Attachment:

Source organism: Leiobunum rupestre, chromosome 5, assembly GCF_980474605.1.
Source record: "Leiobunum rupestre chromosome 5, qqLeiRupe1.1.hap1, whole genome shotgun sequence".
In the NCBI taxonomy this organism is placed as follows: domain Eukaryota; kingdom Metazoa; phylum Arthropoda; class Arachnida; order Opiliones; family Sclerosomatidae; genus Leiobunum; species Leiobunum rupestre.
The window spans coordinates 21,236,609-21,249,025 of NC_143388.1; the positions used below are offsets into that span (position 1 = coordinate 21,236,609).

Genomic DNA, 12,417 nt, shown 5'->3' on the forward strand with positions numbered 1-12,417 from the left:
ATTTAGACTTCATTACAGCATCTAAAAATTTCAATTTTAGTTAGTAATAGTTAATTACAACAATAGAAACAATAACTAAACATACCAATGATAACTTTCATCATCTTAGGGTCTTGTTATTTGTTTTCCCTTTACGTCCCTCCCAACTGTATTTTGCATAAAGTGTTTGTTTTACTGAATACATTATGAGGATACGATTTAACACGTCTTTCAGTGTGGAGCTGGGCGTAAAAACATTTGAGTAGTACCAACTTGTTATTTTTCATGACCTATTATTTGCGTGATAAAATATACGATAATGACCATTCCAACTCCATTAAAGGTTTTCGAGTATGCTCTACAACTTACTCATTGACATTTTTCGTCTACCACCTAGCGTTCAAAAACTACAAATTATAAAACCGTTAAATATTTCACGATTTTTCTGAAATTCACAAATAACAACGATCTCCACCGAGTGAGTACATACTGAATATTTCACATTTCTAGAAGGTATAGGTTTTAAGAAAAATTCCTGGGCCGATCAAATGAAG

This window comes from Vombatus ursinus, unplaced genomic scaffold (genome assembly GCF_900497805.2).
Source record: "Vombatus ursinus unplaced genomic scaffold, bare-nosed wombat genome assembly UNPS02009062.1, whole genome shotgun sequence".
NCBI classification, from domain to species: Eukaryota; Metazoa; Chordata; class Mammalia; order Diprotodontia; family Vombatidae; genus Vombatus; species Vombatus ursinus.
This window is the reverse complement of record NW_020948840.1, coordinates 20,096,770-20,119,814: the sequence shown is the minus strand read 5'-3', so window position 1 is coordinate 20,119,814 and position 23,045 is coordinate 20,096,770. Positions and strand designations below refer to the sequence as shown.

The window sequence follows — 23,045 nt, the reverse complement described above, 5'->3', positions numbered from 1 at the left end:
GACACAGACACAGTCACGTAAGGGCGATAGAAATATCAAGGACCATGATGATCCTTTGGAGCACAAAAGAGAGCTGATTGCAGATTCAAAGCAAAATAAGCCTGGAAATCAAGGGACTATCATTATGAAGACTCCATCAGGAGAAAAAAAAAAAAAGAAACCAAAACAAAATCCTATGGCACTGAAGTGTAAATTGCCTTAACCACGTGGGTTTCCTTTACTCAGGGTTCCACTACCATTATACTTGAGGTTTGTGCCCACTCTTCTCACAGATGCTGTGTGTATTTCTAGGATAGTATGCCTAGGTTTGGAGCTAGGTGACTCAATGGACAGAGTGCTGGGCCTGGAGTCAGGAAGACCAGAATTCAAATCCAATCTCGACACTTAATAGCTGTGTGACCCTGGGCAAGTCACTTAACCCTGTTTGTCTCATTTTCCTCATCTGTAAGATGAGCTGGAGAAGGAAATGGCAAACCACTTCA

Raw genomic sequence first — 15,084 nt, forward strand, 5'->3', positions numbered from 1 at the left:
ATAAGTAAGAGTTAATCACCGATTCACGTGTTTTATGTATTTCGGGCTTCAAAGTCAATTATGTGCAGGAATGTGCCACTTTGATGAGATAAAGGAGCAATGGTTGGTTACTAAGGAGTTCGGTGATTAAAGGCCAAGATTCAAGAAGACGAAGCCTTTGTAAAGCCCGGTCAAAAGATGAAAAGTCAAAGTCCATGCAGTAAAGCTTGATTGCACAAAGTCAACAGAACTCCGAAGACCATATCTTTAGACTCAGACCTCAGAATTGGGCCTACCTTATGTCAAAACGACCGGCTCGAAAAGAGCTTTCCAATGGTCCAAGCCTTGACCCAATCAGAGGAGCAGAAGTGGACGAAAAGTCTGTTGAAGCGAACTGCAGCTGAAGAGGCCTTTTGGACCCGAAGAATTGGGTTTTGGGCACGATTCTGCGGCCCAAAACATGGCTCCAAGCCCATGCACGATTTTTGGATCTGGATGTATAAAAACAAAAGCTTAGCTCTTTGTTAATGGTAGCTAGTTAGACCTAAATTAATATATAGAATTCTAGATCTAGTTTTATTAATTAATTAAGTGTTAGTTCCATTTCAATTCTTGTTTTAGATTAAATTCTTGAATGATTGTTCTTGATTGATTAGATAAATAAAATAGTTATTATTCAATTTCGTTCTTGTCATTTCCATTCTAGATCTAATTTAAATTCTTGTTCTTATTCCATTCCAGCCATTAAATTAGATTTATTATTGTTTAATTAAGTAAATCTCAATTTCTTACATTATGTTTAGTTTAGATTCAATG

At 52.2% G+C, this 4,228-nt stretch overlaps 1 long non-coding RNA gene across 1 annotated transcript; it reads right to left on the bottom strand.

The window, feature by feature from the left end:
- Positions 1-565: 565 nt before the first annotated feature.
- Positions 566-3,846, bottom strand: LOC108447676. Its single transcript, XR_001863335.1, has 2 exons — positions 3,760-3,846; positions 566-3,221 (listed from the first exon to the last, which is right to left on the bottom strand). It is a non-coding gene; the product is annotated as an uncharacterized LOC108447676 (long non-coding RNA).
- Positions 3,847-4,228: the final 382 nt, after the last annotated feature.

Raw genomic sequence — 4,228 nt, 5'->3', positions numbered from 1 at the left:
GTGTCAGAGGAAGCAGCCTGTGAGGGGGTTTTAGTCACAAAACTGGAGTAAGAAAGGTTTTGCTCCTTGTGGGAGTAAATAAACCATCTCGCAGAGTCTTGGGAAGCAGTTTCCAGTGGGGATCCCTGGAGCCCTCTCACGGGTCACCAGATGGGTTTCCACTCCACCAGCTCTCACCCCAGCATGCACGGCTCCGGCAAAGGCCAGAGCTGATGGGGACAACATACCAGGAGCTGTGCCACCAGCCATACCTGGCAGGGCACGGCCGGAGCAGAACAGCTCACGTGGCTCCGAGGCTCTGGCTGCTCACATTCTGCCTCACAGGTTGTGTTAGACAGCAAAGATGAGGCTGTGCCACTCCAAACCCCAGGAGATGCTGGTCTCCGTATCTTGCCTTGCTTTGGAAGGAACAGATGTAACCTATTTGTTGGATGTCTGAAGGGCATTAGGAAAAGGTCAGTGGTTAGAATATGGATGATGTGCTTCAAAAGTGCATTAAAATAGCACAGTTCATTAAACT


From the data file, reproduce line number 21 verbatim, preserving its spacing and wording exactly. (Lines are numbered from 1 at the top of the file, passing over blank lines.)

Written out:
GTGTCAGAGGAAGCAGCCTGTGAGGGGGTTTTAGTCACAAAACTGGAGTAAGAAAGGTTTTGCTCCTTGTGGGAGTAAATAAACCATCTCGCAGAGTCTTGGGAAGCAGTTTCCAGTGGGGATCCCTGGAGCCCTCTCACGGGTCACCAGATGGGTTTCCACTCCACCAGCTCTCACCCCAGCATGCACGGCTCCGGCAAAGGCCAGAGCTGATGGGGACAACATACCAGGAGCTGTGCCACCAGCCATACCTGGCAGGGCACGGCCGGAGCAGAACAGCTCACGTGGCTCCGAGGCTCTGGCTGCTCACATTCTGCCTCACAGGTTGTGTTAGACAGCAAAGATGAGGCTGTGCCACTCCAAACCCCAGGAGATGCTGGTCTCCGTATCTTGCCTTGCTTTGGAAGGAACAGATGTAACCTATTTGTTGGATGTCTGAAGGGCATTAGGAAAAGGTCAGTGGTTAGAATATGGATGATGTGCTTCAAAAGTGCATTAAAATAGCACAGTTCATTAAACT